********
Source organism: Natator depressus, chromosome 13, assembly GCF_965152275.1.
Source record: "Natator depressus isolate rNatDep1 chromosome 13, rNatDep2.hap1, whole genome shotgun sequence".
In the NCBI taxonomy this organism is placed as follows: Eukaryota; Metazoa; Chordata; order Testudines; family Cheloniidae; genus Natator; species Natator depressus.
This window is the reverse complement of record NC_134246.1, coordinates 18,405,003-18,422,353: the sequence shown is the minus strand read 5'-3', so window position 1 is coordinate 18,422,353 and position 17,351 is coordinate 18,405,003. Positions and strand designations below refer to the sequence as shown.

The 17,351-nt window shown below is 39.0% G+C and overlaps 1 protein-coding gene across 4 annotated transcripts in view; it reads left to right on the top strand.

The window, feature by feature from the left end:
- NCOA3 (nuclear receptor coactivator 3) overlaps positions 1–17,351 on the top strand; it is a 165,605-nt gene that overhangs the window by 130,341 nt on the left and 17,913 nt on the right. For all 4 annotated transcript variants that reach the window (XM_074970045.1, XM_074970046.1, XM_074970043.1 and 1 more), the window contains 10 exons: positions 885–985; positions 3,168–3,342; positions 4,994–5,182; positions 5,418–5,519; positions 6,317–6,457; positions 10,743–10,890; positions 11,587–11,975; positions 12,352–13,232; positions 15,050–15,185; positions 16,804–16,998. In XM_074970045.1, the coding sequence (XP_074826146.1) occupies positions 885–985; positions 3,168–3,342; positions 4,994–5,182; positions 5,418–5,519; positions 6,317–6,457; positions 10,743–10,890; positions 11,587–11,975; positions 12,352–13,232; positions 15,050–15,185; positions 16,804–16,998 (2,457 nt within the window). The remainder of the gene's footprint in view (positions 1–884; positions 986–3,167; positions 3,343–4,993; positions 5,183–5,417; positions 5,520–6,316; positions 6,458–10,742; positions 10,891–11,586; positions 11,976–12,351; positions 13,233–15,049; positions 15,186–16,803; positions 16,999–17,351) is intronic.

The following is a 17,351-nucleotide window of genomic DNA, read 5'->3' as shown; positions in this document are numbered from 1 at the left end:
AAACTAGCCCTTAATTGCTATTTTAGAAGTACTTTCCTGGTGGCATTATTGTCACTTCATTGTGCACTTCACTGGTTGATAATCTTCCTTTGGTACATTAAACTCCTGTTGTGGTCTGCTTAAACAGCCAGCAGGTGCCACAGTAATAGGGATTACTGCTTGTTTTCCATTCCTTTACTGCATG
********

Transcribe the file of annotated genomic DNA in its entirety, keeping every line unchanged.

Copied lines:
Source organism: Natator depressus, chromosome 13, assembly GCF_965152275.1.
Source record: "Natator depressus isolate rNatDep1 chromosome 13, rNatDep2.hap1, whole genome shotgun sequence".
In the NCBI taxonomy this organism is placed as follows: Eukaryota; Metazoa; Chordata; order Testudines; family Cheloniidae; genus Natator; species Natator depressus.
This window is the reverse complement of record NC_134246.1, coordinates 18,405,003-18,422,353: the sequence shown is the minus strand read 5'-3', so window position 1 is coordinate 18,422,353 and position 17,351 is coordinate 18,405,003. Positions and strand designations below refer to the sequence as shown.

The 17,351-nt window shown below is 39.0% G+C and overlaps 1 protein-coding gene across 4 annotated transcripts in view; it reads left to right on the top strand.

The window, feature by feature from the left end:
- NCOA3 (nuclear receptor coactivator 3) overlaps positions 1–17,351 on the top strand; it is a 165,605-nt gene that overhangs the window by 130,341 nt on the left and 17,913 nt on the right. For all 4 annotated transcript variants that reach the window (XM_074970045.1, XM_074970046.1, XM_074970043.1 and 1 more), the window contains 10 exons: positions 885–985; positions 3,168–3,342; positions 4,994–5,182; positions 5,418–5,519; positions 6,317–6,457; positions 10,743–10,890; positions 11,587–11,975; positions 12,352–13,232; positions 15,050–15,185; positions 16,804–16,998. In XM_074970045.1, the coding sequence (XP_074826146.1) occupies positions 885–985; positions 3,168–3,342; positions 4,994–5,182; positions 5,418–5,519; positions 6,317–6,457; positions 10,743–10,890; positions 11,587–11,975; positions 12,352–13,232; positions 15,050–15,185; positions 16,804–16,998 (2,457 nt within the window). The remainder of the gene's footprint in view (positions 1–884; positions 986–3,167; positions 3,343–4,993; positions 5,183–5,417; positions 5,520–6,316; positions 6,458–10,742; positions 10,891–11,586; positions 11,976–12,351; positions 13,233–15,049; positions 15,186–16,803; positions 16,999–17,351) is intronic.

The following is a 17,351-nucleotide window of genomic DNA, read 5'->3' as shown; positions in this document are numbered from 1 at the left end:
AAACTAGCCCTTAATTGCTATTTTAGAAGTACTTTCCTGGTGGCATTATTGTCACTTCATTGTGCACTTCACTGGTTGATAATCTTCCTTTGGTACATTAAACTCCTGTTGTGGTCTGCTTAAACAGCCAGCAGGTGCCACAGTAATAGGGATTACTGCTTGTTTTCCATTCCTTTACTGCATG